thing and your muscles
are decayed, and you look
gross. But in your
head, you are having
what you consider to
be your best life. Who wants to
plug into that machine? So, this
philosopher wrote this
about 40 years ago and he thought
that nobody would plug into
that machine, because he
thought we cared too
much about authenticity
and real experiences. But as these
technology start become
more and more possible, we’re starting
to see that people might
be more interested in
using them. I think those
things may eventually
become possible, whether they
are offered or not is a
question we will have to
talk about as a society, but might be
concerned with those
technologies where you can
be guaranteed this
artificial happiness is that it
means we stop bothering to create a
world where everyone can be
happy in the real world. Because we can
create this fake world and
the not have to worry about
it anymore. The people
who will be attracted to
those machines will be people
whose lives are really
hard. And it’s much
easier to give them an easy
way out and not worry about
them anymore than it is to
do the hard work of rolling
up our sleeves and
working out so that have to
turn to some pretend world
to live a happy life. So, I think
it’s possible, but if we go
too far down that path, we will
distract ourselves from
the bigger problem that
needs to be sold.>>Great
question, thanks for
that. We’ll go to
the northern secondary
College. Take>>Northern
Canary College. A quick
question.>>I am from
northern Derry College. How has
technology shaped human
evolution and how will it
continue to do so in the
always changes. We are tooled
users at the end of the day,
and we use technology to
ample amplify what we do. Here is an
example of a great piece of
technology which means
I can see. So, AI is one
of those technologies. No one
remembers telephone
numbers anymore because
our phones do. I can remember
one telephone number which was the
telephone number we have when
I was eight years old. It is not
connected, I don’t think. But now we
outsource that to machines. And I use my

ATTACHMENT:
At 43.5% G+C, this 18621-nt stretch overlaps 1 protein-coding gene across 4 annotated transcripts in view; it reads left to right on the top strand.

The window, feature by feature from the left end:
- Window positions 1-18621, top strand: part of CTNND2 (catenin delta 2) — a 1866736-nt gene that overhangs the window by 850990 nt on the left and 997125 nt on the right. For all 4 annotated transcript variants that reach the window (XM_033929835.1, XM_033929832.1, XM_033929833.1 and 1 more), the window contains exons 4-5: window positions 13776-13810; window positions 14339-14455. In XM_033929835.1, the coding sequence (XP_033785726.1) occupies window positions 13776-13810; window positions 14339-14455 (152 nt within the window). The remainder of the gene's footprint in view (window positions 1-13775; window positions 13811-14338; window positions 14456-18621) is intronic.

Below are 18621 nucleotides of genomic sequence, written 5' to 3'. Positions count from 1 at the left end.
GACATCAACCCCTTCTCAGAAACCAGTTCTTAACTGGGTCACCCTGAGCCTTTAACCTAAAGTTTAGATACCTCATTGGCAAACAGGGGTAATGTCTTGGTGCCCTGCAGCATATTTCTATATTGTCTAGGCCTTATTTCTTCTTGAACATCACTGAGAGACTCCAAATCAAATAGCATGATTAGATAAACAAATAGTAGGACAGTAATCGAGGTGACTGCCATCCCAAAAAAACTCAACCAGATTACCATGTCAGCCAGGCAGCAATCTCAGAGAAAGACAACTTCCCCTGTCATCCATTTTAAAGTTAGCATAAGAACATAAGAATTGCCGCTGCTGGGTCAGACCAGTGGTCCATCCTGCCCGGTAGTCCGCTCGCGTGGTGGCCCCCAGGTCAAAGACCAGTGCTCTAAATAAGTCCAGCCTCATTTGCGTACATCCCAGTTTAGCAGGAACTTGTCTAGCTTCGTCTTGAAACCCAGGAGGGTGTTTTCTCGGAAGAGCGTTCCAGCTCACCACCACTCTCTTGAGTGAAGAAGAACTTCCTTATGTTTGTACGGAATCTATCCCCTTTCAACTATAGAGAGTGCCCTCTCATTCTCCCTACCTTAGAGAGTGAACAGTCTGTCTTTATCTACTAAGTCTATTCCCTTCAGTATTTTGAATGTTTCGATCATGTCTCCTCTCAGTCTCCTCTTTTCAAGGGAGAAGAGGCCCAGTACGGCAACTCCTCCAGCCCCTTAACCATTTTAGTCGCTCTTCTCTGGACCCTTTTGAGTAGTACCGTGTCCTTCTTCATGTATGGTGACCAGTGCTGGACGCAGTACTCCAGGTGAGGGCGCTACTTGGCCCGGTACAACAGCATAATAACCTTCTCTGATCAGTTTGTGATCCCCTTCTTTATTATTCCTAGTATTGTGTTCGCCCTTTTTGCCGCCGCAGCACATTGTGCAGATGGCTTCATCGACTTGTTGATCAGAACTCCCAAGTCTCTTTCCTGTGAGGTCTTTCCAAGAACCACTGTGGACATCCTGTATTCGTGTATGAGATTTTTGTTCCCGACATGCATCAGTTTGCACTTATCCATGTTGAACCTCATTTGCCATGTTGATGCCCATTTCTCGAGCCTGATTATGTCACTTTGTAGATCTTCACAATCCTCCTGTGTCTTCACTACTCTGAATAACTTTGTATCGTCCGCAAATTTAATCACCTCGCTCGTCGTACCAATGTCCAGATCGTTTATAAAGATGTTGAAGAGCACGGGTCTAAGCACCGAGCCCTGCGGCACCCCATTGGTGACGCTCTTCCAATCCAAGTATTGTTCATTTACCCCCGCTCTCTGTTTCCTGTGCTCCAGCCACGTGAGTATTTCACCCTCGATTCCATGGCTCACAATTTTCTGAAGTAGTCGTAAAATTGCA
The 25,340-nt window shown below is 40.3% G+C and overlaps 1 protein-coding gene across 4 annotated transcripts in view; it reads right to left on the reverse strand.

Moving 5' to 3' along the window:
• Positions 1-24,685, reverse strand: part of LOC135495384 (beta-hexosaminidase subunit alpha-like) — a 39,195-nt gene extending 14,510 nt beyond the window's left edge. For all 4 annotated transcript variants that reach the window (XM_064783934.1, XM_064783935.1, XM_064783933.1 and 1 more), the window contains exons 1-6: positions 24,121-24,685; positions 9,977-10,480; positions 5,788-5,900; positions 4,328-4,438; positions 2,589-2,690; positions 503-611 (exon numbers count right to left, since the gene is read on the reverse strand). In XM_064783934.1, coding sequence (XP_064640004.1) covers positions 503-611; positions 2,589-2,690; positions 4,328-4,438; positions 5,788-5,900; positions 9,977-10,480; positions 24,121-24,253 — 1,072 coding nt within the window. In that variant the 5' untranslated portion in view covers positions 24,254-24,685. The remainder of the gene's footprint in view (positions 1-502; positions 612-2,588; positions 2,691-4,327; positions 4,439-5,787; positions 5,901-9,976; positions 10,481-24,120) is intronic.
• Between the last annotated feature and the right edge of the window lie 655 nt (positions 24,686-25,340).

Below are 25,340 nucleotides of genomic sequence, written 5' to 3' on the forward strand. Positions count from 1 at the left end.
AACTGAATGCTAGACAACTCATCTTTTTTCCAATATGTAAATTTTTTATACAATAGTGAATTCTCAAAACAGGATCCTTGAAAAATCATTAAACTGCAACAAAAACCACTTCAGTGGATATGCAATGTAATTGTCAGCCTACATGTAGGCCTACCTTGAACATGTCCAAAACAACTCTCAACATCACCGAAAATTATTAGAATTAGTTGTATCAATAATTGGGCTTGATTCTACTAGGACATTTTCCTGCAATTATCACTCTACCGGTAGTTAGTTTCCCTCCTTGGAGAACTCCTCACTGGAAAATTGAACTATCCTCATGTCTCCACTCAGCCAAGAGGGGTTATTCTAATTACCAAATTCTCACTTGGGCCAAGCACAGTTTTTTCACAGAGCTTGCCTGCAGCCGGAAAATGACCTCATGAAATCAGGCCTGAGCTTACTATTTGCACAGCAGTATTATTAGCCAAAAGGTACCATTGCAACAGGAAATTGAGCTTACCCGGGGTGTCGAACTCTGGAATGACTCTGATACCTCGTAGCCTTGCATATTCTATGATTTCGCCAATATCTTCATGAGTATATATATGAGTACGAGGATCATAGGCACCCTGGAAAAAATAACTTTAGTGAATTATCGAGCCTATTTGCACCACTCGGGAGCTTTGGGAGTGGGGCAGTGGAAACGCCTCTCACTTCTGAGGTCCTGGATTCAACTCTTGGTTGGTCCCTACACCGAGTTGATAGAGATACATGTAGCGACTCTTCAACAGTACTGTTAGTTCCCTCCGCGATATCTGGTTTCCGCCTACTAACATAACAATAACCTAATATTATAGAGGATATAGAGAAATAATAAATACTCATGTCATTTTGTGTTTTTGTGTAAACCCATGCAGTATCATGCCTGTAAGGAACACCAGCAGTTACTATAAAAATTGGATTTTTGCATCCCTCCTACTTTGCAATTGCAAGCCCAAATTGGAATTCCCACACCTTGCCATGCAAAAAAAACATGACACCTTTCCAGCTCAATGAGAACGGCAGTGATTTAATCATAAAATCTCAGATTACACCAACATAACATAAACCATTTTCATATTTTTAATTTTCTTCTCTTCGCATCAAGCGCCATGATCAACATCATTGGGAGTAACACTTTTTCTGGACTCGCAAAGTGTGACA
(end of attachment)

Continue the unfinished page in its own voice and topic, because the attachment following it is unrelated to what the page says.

brain to do other, more
important things than
remembering telephone
numbers. So hopefully
we will continue to use
technology to expand our
abilities to do things.>>At the
same time, we have to
develop new skills, because our
attention is being hijacked by technology. Essentially,
the human mind is an attention
machine, and humans
operate best when the most
important thing for them
or society has a retention. If you are
distracted, from the job
at hand or something
important, then you suffer and people
around you suffer. So, we will
need to develop and
evolve new skills that help
us control our own
attention better. And if
we don’t, that will
undermine the many things, like the
pursuit of happiness. But everything
else as well.>>The
challenge, I think, is that
technology evolves quicker
than humanity. Our genetics. Evolution is
a slow process over the course
of billions of years. Yet, in a
heartbeat, in tens
of years, we will
completely change the
world in which we live.>>And the
human mind is so flexible,
plastic, even at a
physical level. So I don’t
share the worry that we
can’t keep up with
technology. We’re designing
it, creating it, so we do need
to stay ahead of it, that’s
for sure.>>There is
an argument, because you say
that we are creating it,
at some point the technology
is creating us. I read some
research today about how young
people’s research and brains are
being adapted to that